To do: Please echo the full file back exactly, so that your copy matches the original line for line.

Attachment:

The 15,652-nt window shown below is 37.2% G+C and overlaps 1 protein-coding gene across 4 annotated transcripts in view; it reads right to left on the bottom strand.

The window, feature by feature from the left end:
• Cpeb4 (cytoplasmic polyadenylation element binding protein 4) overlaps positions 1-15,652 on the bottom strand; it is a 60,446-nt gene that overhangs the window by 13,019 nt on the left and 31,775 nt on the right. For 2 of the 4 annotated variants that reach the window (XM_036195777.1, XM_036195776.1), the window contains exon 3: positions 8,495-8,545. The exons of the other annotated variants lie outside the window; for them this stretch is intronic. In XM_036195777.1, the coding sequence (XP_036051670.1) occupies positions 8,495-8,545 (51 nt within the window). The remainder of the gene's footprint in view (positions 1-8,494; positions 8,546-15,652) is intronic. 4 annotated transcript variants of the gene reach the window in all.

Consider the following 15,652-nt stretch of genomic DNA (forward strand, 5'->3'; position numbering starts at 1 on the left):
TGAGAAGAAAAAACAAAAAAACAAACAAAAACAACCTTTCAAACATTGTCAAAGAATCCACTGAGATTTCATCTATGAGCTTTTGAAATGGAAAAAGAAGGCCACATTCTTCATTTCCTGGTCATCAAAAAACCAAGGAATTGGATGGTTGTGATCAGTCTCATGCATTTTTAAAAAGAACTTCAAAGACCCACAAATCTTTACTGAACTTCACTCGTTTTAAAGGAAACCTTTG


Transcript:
The 15,652-nt window shown below is 37.2% G+C and overlaps 1 protein-coding gene across 4 annotated transcripts in view; it reads right to left on the bottom strand.

The window, feature by feature from the left end:
• Cpeb4 (cytoplasmic polyadenylation element binding protein 4) overlaps positions 1-15,652 on the bottom strand; it is a 60,446-nt gene that overhangs the window by 13,019 nt on the left and 31,775 nt on the right. For 2 of the 4 annotated variants that reach the window (XM_036195777.1, XM_036195776.1), the window contains exon 3: positions 8,495-8,545. The exons of the other annotated variants lie outside the window; for them this stretch is intronic. In XM_036195777.1, the coding sequence (XP_036051670.1) occupies positions 8,495-8,545 (51 nt within the window). The remainder of the gene's footprint in view (positions 1-8,494; positions 8,546-15,652) is intronic. 4 annotated transcript variants of the gene reach the window in all.

Consider the following 15,652-nt stretch of genomic DNA (forward strand, 5'->3'; position numbering starts at 1 on the left):
TGAGAAGAAAAAACAAAAAAACAAACAAAAACAACCTTTCAAACATTGTCAAAGAATCCACTGAGATTTCATCTATGAGCTTTTGAAATGGAAAAAGAAGGCCACATTCTTCATTTCCTGGTCATCAAAAAACCAAGGAATTGGATGGTTGTGATCAGTCTCATGCATTTTTAAAAAGAACTTCAAAGACCCACAAATCTTTACTGAACTTCACTCGTTTTAAAGGAAACCTTTG